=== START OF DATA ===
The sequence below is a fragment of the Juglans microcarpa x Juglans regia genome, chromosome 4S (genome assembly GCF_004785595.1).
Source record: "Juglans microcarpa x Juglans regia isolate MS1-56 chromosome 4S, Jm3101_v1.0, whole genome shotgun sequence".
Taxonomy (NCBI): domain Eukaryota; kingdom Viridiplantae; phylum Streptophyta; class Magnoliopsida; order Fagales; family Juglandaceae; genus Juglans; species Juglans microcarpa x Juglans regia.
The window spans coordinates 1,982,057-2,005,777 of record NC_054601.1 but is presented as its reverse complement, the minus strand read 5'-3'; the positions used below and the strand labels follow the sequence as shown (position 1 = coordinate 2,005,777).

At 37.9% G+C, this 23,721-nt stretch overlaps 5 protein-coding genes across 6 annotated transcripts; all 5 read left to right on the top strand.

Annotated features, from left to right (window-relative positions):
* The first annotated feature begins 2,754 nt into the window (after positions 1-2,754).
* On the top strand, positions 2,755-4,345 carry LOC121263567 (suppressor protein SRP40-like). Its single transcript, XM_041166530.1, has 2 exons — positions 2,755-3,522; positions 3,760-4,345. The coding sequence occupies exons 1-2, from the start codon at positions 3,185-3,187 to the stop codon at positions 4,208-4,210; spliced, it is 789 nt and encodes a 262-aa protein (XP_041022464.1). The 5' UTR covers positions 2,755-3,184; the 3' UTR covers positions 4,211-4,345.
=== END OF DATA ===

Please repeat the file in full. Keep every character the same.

The sequence below is a fragment of the Juglans microcarpa x Juglans regia genome, chromosome 4S (genome assembly GCF_004785595.1).
Source record: "Juglans microcarpa x Juglans regia isolate MS1-56 chromosome 4S, Jm3101_v1.0, whole genome shotgun sequence".
Taxonomy (NCBI): domain Eukaryota; kingdom Viridiplantae; phylum Streptophyta; class Magnoliopsida; order Fagales; family Juglandaceae; genus Juglans; species Juglans microcarpa x Juglans regia.
The window spans coordinates 1,982,057-2,005,777 of record NC_054601.1 but is presented as its reverse complement, the minus strand read 5'-3'; the positions used below and the strand labels follow the sequence as shown (position 1 = coordinate 2,005,777).

At 37.9% G+C, this 23,721-nt stretch overlaps 5 protein-coding genes across 6 annotated transcripts; all 5 read left to right on the top strand.

Annotated features, from left to right (window-relative positions):
* The first annotated feature begins 2,754 nt into the window (after positions 1-2,754).
* On the top strand, positions 2,755-4,345 carry LOC121263567 (suppressor protein SRP40-like). Its single transcript, XM_041166530.1, has 2 exons — positions 2,755-3,522; positions 3,760-4,345. The coding sequence occupies exons 1-2, from the start codon at positions 3,185-3,187 to the stop codon at positions 4,208-4,210; spliced, it is 789 nt and encodes a 262-aa protein (XP_041022464.1). The 5' UTR covers positions 2,755-3,184; the 3' UTR covers positions 4,211-4,345.